Essay for 2007 Exhibition Defining the Silence
Melbourne artist Adam Nudelman draws upon a myriad of cultural influences and a devotion to the landscape tradition in the creation of this powerful exhibition of paintings.
Defining the Silence is a landmark exhibition in a career that has so far been defined by extraordinary technical skill and an incisive intellect. Nudelman is undoubtedly a standout of his generation. He uses the language and tradition of landscape painting to layer imagery both viewed and implied, permeating every aspect of the picture plane.
Through the artist’s delicate rendering of light and atmosphere, the viewer is drawn into neo-romantic and at times melancholic landscapes. One has the sense of witnessing, in silence, the dusk light as it settles over distant ranges or unyielding steel. Introducing an element of uncertainty through the placement of abandoned structures, Nudelman makes us aware not just of the land, but also of the implied communities that are its inhabitants.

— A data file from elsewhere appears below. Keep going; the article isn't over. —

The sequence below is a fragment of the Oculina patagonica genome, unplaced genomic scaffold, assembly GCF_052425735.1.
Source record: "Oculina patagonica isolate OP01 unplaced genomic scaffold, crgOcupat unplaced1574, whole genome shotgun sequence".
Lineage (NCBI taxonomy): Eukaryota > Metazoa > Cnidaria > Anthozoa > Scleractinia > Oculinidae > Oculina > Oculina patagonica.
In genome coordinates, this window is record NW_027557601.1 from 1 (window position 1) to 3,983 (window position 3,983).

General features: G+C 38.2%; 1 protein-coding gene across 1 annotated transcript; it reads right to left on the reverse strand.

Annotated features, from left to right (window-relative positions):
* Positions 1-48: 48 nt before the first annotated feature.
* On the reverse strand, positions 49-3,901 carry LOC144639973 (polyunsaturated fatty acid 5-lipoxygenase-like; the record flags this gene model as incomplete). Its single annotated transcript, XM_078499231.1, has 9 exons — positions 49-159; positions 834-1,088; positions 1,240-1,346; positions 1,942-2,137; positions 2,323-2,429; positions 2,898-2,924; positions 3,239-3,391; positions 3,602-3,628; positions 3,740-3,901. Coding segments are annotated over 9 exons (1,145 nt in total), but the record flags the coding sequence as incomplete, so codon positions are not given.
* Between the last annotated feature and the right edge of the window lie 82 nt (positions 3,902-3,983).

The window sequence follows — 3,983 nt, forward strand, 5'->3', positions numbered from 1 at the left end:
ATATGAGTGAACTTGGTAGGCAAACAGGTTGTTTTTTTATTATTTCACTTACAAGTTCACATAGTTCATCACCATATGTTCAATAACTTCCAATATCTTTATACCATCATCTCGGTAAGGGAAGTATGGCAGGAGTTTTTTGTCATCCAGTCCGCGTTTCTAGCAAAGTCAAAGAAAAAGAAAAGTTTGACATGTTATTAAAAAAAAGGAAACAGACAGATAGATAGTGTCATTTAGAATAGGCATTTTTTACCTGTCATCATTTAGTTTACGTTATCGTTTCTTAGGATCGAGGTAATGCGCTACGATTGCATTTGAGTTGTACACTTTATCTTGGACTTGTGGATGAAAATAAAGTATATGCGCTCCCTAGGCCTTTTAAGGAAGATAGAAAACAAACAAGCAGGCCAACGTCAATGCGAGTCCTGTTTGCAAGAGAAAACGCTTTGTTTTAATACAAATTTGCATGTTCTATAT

The discovery of his Polish Jewish heritage in his teens impacts directly upon his work, and is manifest in his ongoing investigation into identity. The duality of melancholy and hope, of beauty and awe are played out in the narrative of his pictorial dramas.
Nudelman has a deep appreciation for the history of landscape painting. His work is informed by European born artists such as Jacob van Ruisdael, Casper David Friedrich, Eugene Von Guerard through to Australian contemporaries including John Brack and Rick Amor.
Within the irresistible and beautiful tension of Nudelman’s work, four hundred years of landscape tradition has a truly contemporary champion.